## Course Information

Lecturer:

Dr. Pierre Portal, The Australian National University

Synopsis:

Harmonic analysis is a branch of analysis inspired by the decomposition of square integrable functions on the circle into Fourier series.

It includes a range of methods to decompose functions defined on certain metric measure spaces (e.g. euclidean space, Lie groups, Riemannian manifolds) into pieces in such a way that various properties of these functions (e.g. smoothness, integrability, oscillations) can be easily uncovered. This is helpful for a range of problems, from PDE, to geometry, to number theory.

The Harmonic Analysis course at AMSI Summer School 2017 is sponsored by AustMS

In this course, we study the foundations of harmonic analysis on Rn, and aim to reach, at the very least, its first milestone result: Mihlin-Hormander’s Fourier multiplier theorem. This theorem, which has wide reaching applications, is concerned with linear operators defined by multiplying the Fourier transform of a function by a function m, then taking the inverse Fourier transform. Mihlin-Hormander’s theorem gives useful sufficient conditions on m to ensure the continuity of the corresponding operator on Lp. Perhaps surprisingly, finding necessary and sufficient conditions for such a theorem is still very much an open problem.

Course Overview:

• Lp spaces
• Distributions
• Fourier transform
• Maximal functions
• Interpolation
• Calderon-Zygmund decomposition
• Fourier multipliers

Contact Hours:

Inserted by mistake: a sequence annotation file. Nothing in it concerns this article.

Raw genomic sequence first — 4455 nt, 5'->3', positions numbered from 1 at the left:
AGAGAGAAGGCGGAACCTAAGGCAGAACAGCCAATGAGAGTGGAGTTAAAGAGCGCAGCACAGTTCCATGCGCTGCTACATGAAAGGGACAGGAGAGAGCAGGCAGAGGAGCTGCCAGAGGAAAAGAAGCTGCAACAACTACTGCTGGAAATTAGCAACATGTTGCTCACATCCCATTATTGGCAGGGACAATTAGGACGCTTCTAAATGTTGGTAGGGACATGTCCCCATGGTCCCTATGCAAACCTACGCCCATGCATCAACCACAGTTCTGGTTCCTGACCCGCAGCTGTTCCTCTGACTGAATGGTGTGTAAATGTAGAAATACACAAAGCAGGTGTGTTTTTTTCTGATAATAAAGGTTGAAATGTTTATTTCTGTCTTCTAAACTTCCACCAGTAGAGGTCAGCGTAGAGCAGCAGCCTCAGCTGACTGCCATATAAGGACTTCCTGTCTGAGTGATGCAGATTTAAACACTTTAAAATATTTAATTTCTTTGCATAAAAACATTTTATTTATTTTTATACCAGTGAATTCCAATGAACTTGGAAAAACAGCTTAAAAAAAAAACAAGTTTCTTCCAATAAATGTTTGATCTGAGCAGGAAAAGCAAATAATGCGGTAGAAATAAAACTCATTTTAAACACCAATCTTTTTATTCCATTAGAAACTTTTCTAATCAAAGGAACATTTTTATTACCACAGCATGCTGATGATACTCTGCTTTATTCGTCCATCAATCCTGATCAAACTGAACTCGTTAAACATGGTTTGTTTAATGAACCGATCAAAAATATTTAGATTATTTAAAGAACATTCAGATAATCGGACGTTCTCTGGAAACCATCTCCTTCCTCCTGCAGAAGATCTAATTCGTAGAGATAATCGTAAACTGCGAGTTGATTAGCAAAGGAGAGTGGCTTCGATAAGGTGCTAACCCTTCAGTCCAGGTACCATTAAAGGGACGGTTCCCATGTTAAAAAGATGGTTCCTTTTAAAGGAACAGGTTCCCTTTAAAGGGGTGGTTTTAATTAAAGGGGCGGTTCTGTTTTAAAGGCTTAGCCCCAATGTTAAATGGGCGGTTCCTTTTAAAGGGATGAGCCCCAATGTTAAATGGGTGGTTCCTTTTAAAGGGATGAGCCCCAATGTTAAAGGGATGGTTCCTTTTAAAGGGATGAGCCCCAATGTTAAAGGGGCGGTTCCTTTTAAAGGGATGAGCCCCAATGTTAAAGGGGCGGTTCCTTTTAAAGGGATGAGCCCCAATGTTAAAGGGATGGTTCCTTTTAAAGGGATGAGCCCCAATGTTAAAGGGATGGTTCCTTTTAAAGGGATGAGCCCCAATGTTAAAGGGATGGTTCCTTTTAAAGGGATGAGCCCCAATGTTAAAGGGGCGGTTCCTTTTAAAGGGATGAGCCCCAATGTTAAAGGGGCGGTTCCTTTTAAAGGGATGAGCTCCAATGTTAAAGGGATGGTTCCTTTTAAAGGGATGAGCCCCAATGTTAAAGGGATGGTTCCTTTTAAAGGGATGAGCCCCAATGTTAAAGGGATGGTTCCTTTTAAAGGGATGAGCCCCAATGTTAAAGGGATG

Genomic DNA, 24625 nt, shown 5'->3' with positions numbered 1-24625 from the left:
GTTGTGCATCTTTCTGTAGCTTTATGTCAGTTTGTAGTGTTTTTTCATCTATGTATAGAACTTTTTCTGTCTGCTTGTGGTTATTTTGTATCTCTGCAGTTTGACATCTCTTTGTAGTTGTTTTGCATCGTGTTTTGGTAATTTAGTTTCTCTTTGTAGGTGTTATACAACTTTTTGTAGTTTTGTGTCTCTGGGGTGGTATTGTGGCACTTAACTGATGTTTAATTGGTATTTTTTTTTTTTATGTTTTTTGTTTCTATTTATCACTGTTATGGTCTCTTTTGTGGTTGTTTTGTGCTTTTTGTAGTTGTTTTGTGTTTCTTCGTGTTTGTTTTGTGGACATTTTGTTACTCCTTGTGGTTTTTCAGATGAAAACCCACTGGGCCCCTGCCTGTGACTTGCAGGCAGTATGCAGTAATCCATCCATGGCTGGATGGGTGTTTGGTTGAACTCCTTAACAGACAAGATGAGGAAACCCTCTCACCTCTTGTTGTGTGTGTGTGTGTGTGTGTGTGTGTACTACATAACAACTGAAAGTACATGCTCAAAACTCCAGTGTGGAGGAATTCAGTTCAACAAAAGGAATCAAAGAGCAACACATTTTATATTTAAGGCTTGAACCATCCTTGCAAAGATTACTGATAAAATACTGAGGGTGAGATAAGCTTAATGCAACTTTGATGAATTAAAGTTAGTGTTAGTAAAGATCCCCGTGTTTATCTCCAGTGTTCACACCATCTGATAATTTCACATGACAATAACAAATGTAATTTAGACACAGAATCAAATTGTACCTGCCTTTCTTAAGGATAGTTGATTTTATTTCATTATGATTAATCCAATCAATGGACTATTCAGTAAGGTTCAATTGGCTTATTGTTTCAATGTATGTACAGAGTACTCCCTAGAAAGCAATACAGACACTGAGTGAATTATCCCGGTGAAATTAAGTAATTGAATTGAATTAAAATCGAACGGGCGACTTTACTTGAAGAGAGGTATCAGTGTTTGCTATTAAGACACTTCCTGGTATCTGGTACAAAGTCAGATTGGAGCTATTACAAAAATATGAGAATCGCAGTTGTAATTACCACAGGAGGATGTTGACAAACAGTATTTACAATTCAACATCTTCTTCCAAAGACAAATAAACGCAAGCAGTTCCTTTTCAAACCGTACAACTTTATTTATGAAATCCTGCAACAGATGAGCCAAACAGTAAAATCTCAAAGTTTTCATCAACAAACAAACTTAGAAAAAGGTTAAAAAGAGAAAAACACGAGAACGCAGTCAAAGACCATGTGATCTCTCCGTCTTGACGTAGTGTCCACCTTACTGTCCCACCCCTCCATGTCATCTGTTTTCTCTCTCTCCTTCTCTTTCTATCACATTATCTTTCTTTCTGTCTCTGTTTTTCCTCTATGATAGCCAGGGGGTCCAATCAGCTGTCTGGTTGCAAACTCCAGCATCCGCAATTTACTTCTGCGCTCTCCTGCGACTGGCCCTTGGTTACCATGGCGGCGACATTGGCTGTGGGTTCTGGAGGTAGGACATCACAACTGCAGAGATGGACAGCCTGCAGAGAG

28 hours.

Timetable:

Please see the Timetable for scheduled class times during the AMSI Summer School 2017.
Please note: Harmonic Analysis is held concurrently with Mathematics and Statistics of Big Data and students cannot attend both courses in 2017.

Prerequisites:

The required background for this course is some knowledge of Lebesgue measure and integration theory. Knowledge of functional analysis (Hilbert and Lp spaces) is not required, but would be an advantage.

Assessment:

• Mid-School assignment: 40%
• Final examination: 60%

Resources:

• “Functional Analysis” by E. Stein and R. Shakarchi.
• “Classical Fourier Analysis” by L. Grafakos.

## Lecturer Biography

Dr. Pierre Portal, The Australian National University

Pierre is an Australian Research Council Future Fellow and Senior Lecturer at the ANU. Prior to that, he was a lecturer at the Universite Lille 1 in France.

Pierre’s research focuses on harmonic analysis in rough contexts: situations where either the geometry or the background noise renders the relevant functions non-differentiable. This applies, for instance, to Partial Differential Equations on domains with non-smooth boundaries, and to stochastic PDE.